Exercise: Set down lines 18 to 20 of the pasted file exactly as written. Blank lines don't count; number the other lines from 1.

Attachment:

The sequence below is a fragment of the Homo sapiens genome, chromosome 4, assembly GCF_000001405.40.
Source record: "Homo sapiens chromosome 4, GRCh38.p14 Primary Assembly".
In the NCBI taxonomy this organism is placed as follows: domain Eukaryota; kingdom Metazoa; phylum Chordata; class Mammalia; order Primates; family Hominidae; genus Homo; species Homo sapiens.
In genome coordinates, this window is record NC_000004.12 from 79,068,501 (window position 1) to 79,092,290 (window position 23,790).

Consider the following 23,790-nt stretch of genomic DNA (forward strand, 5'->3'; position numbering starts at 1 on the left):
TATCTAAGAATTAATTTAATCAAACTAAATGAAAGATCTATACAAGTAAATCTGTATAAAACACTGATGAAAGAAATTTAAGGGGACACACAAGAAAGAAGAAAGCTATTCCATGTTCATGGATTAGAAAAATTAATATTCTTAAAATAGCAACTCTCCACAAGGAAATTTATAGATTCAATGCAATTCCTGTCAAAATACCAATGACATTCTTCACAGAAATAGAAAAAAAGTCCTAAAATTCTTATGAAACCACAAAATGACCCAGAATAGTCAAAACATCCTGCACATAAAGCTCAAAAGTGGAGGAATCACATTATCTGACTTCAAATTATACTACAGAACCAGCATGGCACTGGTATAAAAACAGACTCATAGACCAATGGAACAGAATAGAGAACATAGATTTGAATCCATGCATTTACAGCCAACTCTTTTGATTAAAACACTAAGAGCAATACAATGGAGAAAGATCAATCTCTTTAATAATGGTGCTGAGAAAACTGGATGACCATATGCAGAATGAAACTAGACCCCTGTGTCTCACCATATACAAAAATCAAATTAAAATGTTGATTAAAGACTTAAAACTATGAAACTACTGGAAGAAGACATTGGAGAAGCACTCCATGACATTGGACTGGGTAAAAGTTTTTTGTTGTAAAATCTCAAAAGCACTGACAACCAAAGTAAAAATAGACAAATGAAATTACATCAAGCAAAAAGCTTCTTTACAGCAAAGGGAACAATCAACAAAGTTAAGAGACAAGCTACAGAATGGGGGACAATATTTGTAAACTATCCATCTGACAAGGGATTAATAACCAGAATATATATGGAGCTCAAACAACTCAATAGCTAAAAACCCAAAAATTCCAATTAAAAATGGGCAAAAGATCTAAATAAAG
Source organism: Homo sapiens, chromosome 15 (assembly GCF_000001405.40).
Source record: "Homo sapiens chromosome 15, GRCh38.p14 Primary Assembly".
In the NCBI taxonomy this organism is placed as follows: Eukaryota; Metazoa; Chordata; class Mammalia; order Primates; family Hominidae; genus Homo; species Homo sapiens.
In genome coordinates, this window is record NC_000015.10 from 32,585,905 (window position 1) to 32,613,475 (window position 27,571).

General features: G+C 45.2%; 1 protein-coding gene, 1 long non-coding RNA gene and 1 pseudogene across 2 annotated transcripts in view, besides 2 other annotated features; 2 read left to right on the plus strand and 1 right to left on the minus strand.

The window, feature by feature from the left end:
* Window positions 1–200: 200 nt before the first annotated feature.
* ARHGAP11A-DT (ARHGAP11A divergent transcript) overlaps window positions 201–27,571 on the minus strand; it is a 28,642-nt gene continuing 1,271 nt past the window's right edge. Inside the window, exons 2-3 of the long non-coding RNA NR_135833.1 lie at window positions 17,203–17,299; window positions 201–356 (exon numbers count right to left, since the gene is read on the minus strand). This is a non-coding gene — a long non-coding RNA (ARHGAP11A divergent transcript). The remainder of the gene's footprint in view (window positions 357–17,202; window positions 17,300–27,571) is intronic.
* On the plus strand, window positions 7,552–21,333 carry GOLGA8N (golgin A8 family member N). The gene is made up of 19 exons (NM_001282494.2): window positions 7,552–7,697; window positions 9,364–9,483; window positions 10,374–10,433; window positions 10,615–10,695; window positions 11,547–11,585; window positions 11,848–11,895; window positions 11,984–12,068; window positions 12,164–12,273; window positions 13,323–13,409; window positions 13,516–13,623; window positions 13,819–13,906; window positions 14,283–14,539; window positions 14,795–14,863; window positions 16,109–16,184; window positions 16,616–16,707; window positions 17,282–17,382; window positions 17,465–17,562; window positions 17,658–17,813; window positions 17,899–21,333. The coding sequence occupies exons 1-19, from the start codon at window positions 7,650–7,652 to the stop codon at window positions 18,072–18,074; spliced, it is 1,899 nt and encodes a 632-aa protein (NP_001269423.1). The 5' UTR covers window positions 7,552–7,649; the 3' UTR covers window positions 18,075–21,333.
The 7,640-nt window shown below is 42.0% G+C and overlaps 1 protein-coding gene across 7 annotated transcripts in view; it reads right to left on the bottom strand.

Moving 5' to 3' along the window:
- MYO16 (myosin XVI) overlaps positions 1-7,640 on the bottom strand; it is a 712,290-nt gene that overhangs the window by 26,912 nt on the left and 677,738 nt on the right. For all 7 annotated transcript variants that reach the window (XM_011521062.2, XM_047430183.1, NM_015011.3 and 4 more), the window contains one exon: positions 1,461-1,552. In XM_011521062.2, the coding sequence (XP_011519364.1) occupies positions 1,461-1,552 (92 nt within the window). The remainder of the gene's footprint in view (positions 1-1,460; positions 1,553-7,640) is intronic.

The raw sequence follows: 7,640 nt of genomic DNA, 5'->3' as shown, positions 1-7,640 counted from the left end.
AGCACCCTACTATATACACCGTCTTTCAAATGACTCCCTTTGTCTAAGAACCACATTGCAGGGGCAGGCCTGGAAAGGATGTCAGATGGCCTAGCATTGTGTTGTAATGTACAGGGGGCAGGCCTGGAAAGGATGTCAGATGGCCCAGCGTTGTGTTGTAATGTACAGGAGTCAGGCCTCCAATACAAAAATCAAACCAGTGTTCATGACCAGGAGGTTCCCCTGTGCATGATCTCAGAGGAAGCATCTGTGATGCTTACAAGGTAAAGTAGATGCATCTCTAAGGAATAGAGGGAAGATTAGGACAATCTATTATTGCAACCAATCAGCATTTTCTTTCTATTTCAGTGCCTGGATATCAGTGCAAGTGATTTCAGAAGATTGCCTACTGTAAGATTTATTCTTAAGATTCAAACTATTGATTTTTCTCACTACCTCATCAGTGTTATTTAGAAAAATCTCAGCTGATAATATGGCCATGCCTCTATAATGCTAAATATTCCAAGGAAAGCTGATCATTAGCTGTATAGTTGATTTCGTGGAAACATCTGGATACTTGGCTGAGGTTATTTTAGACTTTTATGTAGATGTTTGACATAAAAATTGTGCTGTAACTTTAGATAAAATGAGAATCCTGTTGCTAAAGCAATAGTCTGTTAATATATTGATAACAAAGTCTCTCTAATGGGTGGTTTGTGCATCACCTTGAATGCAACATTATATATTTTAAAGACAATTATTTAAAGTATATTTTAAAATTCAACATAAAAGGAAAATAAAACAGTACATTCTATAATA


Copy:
- MYO16 (myosin XVI) overlaps positions 1-7,640 on the bottom strand; it is a 712,290-nt gene that overhangs the window by 26,912 nt on the left and 677,738 nt on the right. For all 7 annotated transcript variants that reach the window (XM_011521062.2, XM_047430183.1, NM_015011.3 and 4 more), the window contains one exon: positions 1,461-1,552. In XM_011521062.2, the coding sequence (XP_011519364.1) occupies positions 1,461-1,552 (92 nt within the window). The remainder of the gene's footprint in view (positions 1-1,460; positions 1,553-7,640) is intronic.

The raw sequence follows: 7,640 nt of genomic DNA, 5'->3' as shown, positions 1-7,640 counted from the left end.
AGCACCCTACTATATACACCGTCTTTCAAATGACTCCCTTTGTCTAAGAACCACATTGCAGGGGCAGGCCTGGAAAGGATGTCAGATGGCCTAGCATTGTGTTGTAATGTACAGGGGGCAGGCCTGGAAAGGATGTCAGATGGCCCAGCGTTGTGTTGTAATGTACAGGAGTCAGGCCTCCAATACAAAAATCAAACCAGTGTTCATGACCAGGAGGTTCCCCTGTGCATGATCTCAGAGGAAGCATCTGTGATGCTTACAAGGTAAAGTAGATGCATCTCTAAGGAATAGAGGGAAGATTAGGACAATCTATTATTGCAACCAATCAGCATTTTCTTTCTATTTCAGTGCCTGGATATCAGTGCAAGTGATTTCAGAAGATTGCCTACTGTAAGATTTATTCTTAAGATTCAAACTATTGATTTTTCTCACTACCTCATCAGTGTTATTTAGAAAAATCTCAGCTGATAATATGGCCATGCCTCTATAATGCTAAATATTCCAAGGAAAGCTGATCATTAGCTGTATAGTTGATTTCGTGGAAACATCTGGATACTTGGCTGAGGTTATTTTAGACTTTTATGTAGATGTTTGACATAAAAATTGTGCTGTAACTTTAGATAAAATGAGAATCCTGTTGCTAAAGCAATAGTCTGTTAATATATTGATAACAAAGTCTCTCTAATGGGTGGTTTGTGCATCACCTTGAATGCAACATTATATATTTTAAAGACAATTATTTAAAGTATATTTTAAAATTCAACATAAAAGGAAAATAAAACAGTACATTCTATAATA